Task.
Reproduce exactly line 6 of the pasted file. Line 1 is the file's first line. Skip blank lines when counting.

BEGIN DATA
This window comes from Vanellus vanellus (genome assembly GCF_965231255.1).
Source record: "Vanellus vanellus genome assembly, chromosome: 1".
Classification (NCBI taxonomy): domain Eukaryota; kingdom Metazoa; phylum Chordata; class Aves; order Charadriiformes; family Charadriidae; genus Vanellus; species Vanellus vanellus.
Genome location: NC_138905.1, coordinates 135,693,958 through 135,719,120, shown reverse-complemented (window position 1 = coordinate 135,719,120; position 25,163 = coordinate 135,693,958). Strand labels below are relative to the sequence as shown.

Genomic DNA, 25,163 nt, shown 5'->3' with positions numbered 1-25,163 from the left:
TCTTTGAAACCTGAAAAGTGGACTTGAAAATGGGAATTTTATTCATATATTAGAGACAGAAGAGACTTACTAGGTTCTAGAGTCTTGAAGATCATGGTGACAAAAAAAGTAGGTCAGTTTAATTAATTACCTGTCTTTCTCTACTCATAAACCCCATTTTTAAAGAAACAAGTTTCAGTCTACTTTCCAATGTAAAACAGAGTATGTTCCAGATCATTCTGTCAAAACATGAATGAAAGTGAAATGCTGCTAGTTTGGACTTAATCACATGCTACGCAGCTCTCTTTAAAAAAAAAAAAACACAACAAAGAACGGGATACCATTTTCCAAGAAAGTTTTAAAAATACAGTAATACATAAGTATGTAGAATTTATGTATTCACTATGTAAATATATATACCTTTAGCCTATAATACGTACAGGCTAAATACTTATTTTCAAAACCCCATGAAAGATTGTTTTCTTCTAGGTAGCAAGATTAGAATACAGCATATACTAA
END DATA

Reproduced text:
TCTTTGAAACCTGAAAAGTGGACTTGAAAATGGGAATTTTATTCATATATTAGAGACAGAAGAGACTTACTAGGTTCTAGAGTCTTGAAGATCATGGTGACAAAAAAAGTAGGTCAGTTTAATTAATTACCTGTCTTTCTCTACTCATAAACCCCATTTTTAAAGAAACAAGTTTCAGTCTACTTTCCAATGTAAAACAGAGTATGTTCCAGATCATTCTGTCAAAACATGAATGAAAGTGAAATGCTGCTAGTTTGGACTTAATCACATGCTACGCAGCTCTCTTTAAAAAAAAAAAAACACAACAAAGAACGGGATACCATTTTCCAAGAAAGTTTTAAAAATACAGTAATACATAAGTATGTAGAATTTATGTATTCACTATGTAAATATATATACCTTTAGCCTATAATACGTACAGGCTAAATACTTATTTTCAAAACCCCATGAAAGATTGTTTTCTTCTAGGTAGCAAGATTAGAATACAGCATATACTAA